Bush can still do great harm to the fabric of our society. That's why he should be impeached. But the other side, clearly, has more to gain from the system of rewards than it has by exhibiting a modicum of courage. A plague on both parties and their puppet-like candidates.

Posted by: H R Coursen | December 17, 2007 11:29 AM

This president will go to any length to ensure his absolute power. I wouldn't be surprised to see him declare martial law and suspend the constitution shortly before the next presidential election. I know this won't happen but it wouldn't surprise me.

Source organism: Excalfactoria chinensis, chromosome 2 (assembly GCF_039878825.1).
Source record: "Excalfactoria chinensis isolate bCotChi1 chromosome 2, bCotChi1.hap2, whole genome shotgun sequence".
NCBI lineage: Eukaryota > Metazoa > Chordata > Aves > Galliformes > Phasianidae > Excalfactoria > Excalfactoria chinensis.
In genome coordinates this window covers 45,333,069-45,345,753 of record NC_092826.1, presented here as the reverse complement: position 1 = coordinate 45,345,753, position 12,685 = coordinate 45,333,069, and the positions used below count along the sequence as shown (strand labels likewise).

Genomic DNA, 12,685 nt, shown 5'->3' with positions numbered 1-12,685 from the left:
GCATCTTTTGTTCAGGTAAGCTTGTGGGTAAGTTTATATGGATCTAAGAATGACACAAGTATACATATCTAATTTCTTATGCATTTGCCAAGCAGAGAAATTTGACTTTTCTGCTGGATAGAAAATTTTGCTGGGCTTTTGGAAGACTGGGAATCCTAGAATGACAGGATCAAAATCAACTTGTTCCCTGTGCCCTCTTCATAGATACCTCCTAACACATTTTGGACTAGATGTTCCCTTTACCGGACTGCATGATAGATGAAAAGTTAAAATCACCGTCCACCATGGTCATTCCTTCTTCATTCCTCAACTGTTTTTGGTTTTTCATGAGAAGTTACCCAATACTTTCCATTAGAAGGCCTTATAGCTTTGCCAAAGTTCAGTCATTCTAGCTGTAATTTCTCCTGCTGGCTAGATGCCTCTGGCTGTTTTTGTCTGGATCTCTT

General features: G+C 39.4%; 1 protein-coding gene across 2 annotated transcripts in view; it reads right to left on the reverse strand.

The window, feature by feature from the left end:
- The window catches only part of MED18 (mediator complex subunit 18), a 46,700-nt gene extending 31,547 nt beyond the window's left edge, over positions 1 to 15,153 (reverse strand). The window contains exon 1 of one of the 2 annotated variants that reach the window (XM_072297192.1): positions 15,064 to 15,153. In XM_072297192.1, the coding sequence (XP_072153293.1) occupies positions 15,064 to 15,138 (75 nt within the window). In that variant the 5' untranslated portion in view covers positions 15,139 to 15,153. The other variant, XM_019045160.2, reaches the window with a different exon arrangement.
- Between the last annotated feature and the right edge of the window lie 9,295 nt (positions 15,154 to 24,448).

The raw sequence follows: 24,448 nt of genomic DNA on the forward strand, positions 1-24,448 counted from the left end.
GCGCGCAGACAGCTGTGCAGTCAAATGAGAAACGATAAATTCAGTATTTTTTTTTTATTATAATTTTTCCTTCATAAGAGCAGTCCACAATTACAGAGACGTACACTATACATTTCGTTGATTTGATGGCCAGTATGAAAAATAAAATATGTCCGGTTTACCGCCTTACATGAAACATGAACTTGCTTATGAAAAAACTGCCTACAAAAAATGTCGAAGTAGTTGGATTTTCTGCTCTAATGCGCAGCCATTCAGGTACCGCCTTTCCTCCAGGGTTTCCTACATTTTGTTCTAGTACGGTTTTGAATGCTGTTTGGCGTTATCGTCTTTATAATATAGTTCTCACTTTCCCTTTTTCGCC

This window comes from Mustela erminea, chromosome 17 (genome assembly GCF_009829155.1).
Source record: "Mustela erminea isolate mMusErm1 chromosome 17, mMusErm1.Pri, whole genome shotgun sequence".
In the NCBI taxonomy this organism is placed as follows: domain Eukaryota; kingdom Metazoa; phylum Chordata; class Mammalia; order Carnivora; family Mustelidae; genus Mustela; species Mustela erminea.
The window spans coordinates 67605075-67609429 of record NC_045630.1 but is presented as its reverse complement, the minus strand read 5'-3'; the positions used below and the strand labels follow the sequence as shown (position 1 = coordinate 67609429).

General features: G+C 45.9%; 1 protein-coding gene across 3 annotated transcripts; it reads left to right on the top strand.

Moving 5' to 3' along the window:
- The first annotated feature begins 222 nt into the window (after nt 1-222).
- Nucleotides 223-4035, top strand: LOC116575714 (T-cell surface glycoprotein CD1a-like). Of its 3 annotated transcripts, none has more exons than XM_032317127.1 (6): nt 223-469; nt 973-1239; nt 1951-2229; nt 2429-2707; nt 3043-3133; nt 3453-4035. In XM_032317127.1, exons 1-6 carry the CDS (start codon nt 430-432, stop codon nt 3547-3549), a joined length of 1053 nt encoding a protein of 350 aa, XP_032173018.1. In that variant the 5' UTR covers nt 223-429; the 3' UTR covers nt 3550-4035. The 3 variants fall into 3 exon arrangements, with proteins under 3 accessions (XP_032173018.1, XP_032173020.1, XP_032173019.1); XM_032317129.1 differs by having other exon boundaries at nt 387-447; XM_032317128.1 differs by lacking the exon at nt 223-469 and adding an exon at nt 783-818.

This new rule would deplete the military of any bright legal minds. Any that are there presently would soon be gone to pursue a career in the civilian world and those that would consider serving would probably think otherwise.
What lengths this president will go are as yet unseen and simply astounding.

Posted by: P.T.Chesser | December 17, 2007 12:00 PM

If you are a government employee then your behaviors and thoughts are going to be micromanaged with regard to anything that actually matters to the executive in power. That's what happens when the shareholder (citizen) is taken out of the equation. This is very close to what we see in Russia now.

Posted by: On the plantation | December 17, 2007 12:19 PM

It remains an easy lay-up to criticize the administration's efforts to have the various sub-branches of the executive branch "singing from the same hymn book" (all allusions to enforced christianity intentional).